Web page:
Padilla-Rigau also shoots for events and fashion. In these areas, Rovira has photographed for a Friday’s Project branded campaign, for Shana Shops and for the Oysho free yoga Barcelona, Barcelona Night Out, Hard Rock Cafe Barcelona and luxury hotel events, among others.
“In fashion, we’ve noticed that our clients love Cristina’s work because she listens to them,” Rigau said. “She makes their ideas and thoughts real. She puts the same effort as she does at weddings to show emotions, even in fashion. She wants to make the people feel something while watching the video. She is fast, and a lot of times, she makes a great video when at first hand it could seem impossible.”
It’s not often you’ll find a cinematographer with the eye of a skilled artist and the mindset of a trained athlete, but that’s just what cinematographer Ross Radcliffe brings to the table. Well-versed in the technological aspects of filmmaking and seemingly indestructible in any harsh environment, Radcliffe possesses a unique combination of talents invaluable to the industry. He is able to keep up with the greatest extreme athletes in the world, giving viewers the opportunity to experience life’s adventures in corners of the globe we’d otherwise never see.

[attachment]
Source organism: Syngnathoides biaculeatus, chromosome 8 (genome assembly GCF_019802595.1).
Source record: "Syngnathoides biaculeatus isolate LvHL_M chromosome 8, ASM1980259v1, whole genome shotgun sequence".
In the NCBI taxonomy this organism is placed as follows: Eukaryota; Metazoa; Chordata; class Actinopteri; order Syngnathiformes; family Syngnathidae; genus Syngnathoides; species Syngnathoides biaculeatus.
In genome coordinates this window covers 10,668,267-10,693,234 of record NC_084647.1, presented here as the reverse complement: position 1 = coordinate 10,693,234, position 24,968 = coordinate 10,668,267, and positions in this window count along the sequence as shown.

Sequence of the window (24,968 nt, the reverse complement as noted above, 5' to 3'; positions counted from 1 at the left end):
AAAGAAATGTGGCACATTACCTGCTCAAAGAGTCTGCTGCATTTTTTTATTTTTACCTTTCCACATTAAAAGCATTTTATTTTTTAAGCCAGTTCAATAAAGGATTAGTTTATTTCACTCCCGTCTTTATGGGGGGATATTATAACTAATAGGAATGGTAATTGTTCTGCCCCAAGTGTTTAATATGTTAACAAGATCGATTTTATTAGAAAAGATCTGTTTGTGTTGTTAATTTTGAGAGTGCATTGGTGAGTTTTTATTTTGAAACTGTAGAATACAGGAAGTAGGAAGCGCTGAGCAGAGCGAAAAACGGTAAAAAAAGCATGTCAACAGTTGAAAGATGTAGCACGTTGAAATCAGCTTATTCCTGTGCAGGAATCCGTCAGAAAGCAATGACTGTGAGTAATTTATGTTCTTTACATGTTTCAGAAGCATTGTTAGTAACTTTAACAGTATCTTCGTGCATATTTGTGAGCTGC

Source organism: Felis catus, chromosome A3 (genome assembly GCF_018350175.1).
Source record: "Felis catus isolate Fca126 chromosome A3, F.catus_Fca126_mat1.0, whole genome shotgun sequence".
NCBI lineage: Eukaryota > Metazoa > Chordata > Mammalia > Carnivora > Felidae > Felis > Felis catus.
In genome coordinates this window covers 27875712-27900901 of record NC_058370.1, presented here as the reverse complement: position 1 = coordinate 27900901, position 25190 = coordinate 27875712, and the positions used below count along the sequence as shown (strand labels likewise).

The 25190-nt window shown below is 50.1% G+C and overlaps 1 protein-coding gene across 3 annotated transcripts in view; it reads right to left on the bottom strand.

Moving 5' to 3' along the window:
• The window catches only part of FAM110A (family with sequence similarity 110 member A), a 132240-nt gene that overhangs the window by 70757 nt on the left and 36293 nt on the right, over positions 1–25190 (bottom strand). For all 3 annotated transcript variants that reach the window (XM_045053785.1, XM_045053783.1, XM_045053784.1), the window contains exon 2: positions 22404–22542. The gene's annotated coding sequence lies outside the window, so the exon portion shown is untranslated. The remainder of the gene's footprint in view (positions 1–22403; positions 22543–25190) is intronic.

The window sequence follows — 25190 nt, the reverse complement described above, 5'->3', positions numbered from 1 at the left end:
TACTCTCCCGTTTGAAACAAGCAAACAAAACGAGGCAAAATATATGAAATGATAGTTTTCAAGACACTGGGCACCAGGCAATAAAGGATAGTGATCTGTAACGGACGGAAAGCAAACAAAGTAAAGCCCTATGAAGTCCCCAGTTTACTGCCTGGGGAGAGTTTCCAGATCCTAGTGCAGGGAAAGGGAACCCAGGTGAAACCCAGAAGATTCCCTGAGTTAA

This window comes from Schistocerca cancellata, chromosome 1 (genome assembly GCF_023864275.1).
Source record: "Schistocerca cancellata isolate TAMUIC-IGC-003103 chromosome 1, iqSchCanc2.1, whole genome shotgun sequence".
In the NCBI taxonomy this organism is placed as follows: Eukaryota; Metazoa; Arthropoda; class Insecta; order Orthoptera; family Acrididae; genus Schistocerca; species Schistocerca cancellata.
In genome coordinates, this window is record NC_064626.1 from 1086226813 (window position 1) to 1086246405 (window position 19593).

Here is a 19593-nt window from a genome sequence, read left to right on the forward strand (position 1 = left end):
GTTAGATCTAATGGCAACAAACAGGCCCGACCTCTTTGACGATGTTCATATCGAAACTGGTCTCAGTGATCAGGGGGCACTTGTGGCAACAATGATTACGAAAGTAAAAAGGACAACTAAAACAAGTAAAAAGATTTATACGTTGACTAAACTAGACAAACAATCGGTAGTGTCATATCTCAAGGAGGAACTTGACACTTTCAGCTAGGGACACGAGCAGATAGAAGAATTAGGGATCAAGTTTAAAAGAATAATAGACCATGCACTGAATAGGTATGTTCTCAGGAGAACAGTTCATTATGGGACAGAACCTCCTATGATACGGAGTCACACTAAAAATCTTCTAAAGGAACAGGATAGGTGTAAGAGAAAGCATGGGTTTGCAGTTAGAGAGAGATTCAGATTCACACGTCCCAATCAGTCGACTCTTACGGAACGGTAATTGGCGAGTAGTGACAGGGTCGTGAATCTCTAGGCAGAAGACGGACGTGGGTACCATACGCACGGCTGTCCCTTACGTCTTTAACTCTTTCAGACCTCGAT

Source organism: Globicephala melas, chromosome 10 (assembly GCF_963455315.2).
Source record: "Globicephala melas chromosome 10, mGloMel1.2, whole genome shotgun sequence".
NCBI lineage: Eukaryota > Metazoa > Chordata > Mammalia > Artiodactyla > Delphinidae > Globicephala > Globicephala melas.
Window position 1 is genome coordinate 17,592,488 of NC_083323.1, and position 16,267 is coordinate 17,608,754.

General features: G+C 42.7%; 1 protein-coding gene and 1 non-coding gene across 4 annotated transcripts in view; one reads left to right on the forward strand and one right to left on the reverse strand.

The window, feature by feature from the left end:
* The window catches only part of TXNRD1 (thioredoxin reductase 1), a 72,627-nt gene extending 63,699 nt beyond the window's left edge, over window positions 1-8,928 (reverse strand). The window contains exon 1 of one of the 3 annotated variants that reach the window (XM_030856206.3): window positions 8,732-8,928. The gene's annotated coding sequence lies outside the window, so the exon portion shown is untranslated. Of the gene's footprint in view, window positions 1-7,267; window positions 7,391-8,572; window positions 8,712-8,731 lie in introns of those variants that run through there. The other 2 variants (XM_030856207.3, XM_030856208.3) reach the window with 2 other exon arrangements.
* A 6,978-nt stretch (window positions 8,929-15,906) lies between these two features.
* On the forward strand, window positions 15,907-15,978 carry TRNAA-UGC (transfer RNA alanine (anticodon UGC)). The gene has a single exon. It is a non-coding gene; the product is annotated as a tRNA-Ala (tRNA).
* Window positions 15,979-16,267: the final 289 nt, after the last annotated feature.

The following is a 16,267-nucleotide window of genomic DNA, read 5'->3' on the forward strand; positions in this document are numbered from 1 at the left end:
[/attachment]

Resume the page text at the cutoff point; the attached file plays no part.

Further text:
Radcliffe has been directly responsible for capturing cutting edge footage included in some of the nation’s top-rated shows including Travel Channel’s critically acclaimed series Jackson Wild as well as The Last Alaskans, Animal Planet’s second-most-watched series last year. A professional lacrosse player turned cinematographer, Radcliffe has dedicated thousands of hours to perfecting his craft, and has captured breathtaking images from the Alaskan Yukon to the great African plains while keeping up physically with the world’s most extreme sporting.